Mesh(horizontalWall.model).cloneMaterialToAllSurfaces(ResourceManager.GreenTex);
	            horizontalWall.model.rotationX = Math.PI/2.0;
	        }
	        // if the horizontalWall has been created, and it is not selected, destroy it
	        else if (!Application.application.chkGreenWall.selected && horizontalWall != null)
	        {
	            horizontalWall.shutdown();
	            horizontalWall = null;
	        }
	        // if the verticalWall has not been created, and it is selected, create it
	        if (Application.application.chkBlueWall.selected && verticalWall == null)
	        {
	            verticalWall = new MeshObject().startupModelObject(new Plane(175, 175, 4, 4));
	            Mesh(verticalWall.model).cloneMaterialToAllSurfaces(ResourceManager.BlueTex);
	        }
	        // if the verticalWall has been created, and it is not selected, destroy it
	        else if (!Application.application.chkBlueWall.selected && verticalWall != null)
	        {
	            verticalWall.shutdown();
	            verticalWall = null;
	        }
	    }

	    public override function enterFrame(dt:Number):void
	    {
	        // rotate the planes
	        if (horizontalWall != null)
	            horizontalWall.model.rotationX += rotateSpeed * Math.PI / 180 * dt;

	        if (verticalWall != null)
	            verticalWall.model.rotationY += rotateSpeed * Math.PI / 180 * dt;

	        // move the camera around to a random position, if the option is selected
	        if (Application.application.chkCameraMoves.selected)
	        {
	            var direction:Point3D = Point3D.difference(target, Application.application.engineManager.camera.coords);
	            var distToMoveThisFrame:Number = dt * CAMERA_SPEED;

	            // don't overshoot the target point
	            if (Math.pow(distToMoveThisFrame, 2) >= direction.lengthSqr)
	            {
	                distToMoveThisFrame = direction.length;
	                target = generateRandomTarget();
	            }

	            direction.normalize();
	            direction.multiply(dt * CAMERA_SPEED);

	            // reposition the camera
	            Application.application.engineManager.camera.coords = Point3D.sum(Application.application.engineManager.camera.coords, direction);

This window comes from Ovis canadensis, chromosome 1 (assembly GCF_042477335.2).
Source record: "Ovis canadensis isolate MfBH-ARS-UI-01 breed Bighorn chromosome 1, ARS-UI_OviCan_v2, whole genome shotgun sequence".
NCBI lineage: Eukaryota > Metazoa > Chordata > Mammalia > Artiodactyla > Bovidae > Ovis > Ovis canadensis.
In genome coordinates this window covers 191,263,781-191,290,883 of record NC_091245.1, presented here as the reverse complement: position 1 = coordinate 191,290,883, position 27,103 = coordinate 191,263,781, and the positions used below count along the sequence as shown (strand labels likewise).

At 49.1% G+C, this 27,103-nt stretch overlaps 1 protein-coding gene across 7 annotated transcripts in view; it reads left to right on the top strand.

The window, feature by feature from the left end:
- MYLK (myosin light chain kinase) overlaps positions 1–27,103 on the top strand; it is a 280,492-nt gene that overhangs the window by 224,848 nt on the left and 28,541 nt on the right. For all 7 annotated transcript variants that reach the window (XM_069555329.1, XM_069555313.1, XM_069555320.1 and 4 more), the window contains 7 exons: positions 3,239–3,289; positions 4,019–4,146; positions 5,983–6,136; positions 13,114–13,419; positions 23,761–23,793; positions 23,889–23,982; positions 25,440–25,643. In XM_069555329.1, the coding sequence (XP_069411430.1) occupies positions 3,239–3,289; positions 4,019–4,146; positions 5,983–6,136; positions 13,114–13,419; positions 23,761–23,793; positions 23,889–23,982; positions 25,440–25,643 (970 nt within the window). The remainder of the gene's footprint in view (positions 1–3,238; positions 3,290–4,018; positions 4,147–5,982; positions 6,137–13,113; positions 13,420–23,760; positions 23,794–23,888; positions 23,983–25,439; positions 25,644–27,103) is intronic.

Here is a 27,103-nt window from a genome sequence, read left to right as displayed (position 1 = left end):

// look at the centre of the stage
	            Application.application.engineManager.cameraController.lookAt(new Point3D());
	        }
	    }

	    protected function generateRandomTarget():Point3D
	    {
	        // get a random target
	        return Point3D.random(-CAMERA_MOVEMENT_BOX, CAMERA_MOVEMENT_BOX, -CAMERA_MOVEMENT_BOX, CAMERA_MOVEMENT_BOX, -CAMERA_MOVEMENT_BOX, CAMERA_MOVEMENT_BOX);
	    }
	}
}

We use the ApplicationManager to create several instances of the BounceSprite class, as well as two rotating planes which are used to demonstrate that the Sprite3D‘s are properly depth sorted in the scene. Take a look at the startupApplicationManager function. Here we create the two rotating planes by calling updateWalls, and then get a random point in space for the camera to move to if the Move Camera checkbox has been selected. Next we enter a loop to create the SpriteBounce objects. The Texture that is assigned to the startupBounceSprite function is randomly selected from four Texture‘s created in the ResourceManager class. While each Sprite3D needs it’s own SpriteMaterial assigned to the material property, those SpriteMaterial‘s can share the underlying Texture class. We take advantage of this to save some memory by not creating a new Texture instance for each SpriteMaterial instance.

Take some time now to run the demo application. Pay close attention to the Sprite3D objects as they pass through the rotating planes (you can slow the speed that the planes rotate at using the GUI controls). Do you see how the Sprite3D‘s are either entirely in front or entirely behind the translucent plane? This is because the Sprite3D is only depth sorted in the scene, rather than being part of the BSP tree (which allows other 3D objects to intersect and still be rendered properly). Because the Sprite3D objects are all parallel to each other (they all face the camera) one Sprite3D can not intersect another. You will occasionally see an instance where a Sprite3D should intersect another 3D object (in this case the rotating planes), but is rendered as being completely in front of or behind that intersecting object. However these situations should be rare, and the performance boost from not having to recalculate the BSP tree is worth this minor inconvenience.

Because of their simplicity and the fact that they don’t participate in the construction of the BSP tree, Sprite3D‘s are a very useful way of displaying flat objects in a 3D scene while still maintaining a high frame rate.

Comments (2)

  1. Interesting! I am one of those who struggle to get my head round coding, but hopefully slowly will get a grasp of it.

  2. with the help of this tutorial i really feel very comfortable with coding thanks for such a nice tutorial.